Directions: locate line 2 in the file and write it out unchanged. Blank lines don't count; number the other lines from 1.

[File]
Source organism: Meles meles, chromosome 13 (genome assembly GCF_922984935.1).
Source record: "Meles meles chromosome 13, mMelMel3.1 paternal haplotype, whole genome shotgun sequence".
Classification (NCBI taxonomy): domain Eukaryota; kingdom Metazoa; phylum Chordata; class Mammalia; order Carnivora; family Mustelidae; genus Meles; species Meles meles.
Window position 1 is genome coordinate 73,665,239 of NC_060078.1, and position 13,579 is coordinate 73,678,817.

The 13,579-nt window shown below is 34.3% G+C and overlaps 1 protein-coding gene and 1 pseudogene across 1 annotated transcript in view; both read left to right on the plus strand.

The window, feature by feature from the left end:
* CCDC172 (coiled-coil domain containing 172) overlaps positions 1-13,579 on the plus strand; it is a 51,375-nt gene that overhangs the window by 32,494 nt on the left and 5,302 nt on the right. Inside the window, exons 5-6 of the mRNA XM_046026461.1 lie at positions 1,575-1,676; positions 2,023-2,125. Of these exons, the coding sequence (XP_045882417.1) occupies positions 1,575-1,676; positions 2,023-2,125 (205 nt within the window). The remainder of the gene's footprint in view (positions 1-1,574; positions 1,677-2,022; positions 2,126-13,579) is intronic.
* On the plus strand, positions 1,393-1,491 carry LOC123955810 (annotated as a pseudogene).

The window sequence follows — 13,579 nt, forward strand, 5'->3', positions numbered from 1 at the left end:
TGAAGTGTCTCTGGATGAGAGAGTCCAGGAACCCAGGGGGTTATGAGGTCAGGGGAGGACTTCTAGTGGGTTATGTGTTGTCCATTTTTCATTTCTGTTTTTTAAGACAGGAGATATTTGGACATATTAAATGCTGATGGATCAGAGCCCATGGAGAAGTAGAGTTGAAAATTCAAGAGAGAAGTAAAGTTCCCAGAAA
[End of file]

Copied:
Source record: "Meles meles chromosome 13, mMelMel3.1 paternal haplotype, whole genome shotgun sequence".